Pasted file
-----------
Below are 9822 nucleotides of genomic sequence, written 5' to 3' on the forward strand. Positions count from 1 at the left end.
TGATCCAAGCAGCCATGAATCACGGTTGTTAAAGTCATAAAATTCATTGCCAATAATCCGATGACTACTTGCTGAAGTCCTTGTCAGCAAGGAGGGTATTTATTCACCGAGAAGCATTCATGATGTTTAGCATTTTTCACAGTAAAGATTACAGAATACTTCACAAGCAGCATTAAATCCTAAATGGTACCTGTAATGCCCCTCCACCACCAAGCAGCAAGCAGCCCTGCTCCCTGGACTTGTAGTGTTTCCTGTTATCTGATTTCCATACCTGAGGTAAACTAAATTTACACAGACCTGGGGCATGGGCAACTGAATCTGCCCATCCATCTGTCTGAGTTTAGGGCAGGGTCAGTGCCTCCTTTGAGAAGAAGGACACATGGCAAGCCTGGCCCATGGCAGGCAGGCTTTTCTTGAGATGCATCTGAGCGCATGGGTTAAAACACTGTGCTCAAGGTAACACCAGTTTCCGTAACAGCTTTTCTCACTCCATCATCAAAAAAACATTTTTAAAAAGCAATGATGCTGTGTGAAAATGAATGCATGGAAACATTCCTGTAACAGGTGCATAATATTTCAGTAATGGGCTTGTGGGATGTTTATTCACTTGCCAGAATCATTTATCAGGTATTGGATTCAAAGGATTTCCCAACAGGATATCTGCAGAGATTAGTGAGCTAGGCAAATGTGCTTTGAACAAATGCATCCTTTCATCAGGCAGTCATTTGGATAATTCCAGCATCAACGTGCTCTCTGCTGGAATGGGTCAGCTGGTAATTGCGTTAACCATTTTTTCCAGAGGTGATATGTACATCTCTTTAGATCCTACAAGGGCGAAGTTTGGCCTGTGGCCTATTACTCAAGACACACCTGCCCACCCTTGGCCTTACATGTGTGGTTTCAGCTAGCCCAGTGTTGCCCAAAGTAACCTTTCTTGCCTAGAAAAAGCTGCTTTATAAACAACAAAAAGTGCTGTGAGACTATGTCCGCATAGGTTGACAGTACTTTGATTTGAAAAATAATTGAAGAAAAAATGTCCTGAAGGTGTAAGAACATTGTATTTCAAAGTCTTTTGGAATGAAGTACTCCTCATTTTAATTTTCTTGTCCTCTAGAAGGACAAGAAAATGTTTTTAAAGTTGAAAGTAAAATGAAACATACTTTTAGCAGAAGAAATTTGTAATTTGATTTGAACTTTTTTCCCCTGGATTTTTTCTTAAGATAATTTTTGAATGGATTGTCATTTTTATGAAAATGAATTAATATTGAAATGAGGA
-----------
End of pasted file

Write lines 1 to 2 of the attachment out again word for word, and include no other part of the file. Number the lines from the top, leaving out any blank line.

Below are 9822 nucleotides of genomic sequence, written 5' to 3' on the forward strand. Positions count from 1 at the left end.
TGATCCAAGCAGCCATGAATCACGGTTGTTAAAGTCATAAAATTCATTGCCAATAATCCGATGACTACTTGCTGAAGTCCTTGTCAGCAAGGAGGGTATTTATTCACCGAGAAGCATTCATGATGTTTAGCATTTTTCACAGTAAAGATTACAGAATACTTCACAAGCAGCATTAAATCCTAAATGGTACCTGTAATGCCCCTCCACCACCAAGCAGCAAGCAGCCCTGCTCCCTGGACTTGTAGTGTTTCCTGTTATCTGATTTCCATACCTGAGGTAAACTAAATTTACACAGACCTGGGGCATGGGCAACTGAATCTGCCCATCCATCTGTCTGAGTTTAGGGCAGGGTCAGTGCCTCCTTTGAGAAGAAGGACACATGGCAAGCCTGGCCCATGGCAGGCAGGCTTTTCTTGAGATGCATCTGAGCGCATGGGTTAAAACACTGTGCTCAAGGTAACACCAGTTTCCGTAACAGCTTTTCTCACTCCATCATCAAAAAAACATTTTTAAAAAGCAATGATGCTGTGTGAAAATGAATGCATGGAAACATTCCTGTAACAGGTGCATAATATTTCAGTAATGGGCTTGTGGGATGTTTATTCACTTGCCAGAATCATTTATCAGGTATTGGATTCAAAGGATTTCCCAACAGGATATCTGCAGAGATTAGTGAGCTAGGCAAATGTGCTTTGAACAAATGCATCCTTTCATCAGGCAGTCATTTGGATAATTCCAGCATCAACGTGCTCTCTGCTGGAATGGGTCAGCTGGTAATTGCGTTAACCATTTTTTCCAGAGGTGATATGTACATCTCTTTAGATCCTACAAGGGCGAAGTTTGGCCTGTGGCCTATTACTCAAGACACACCTGCCCACCCTTGGCCTTACATGTGTGGTTTCAGCTAGCCCAGTGTTGCCCAAAGTAACCTTTCTTGCCTAGAAAAAGCTGCTTTATAAACAACAAAAAGTGCTGTGAGACTATGTCCGCATAGGTTGACAGTACTTTGATTTGAAAAATAATTGAAGAAAAAATGTCCTGAAGGTGTAAGAACATTGTATTTCAAAGTCTTTTGGAATGAAGTACTCCTCATTTTAATTTTCTTGTCCTCTAGAAGGACAAGAAAATGTTTTTAAAGTTGAAAGTAAAATGAAACATACTTTTAGCAGAAGAAATTTGTAATTTGATTTGAACTTTTTTCCCCTGGATTTTTTCTTAAGATAATTTTTGAATGGATTGTCATTTTTATGAAAATGAATTAATATTGAAATGAGGA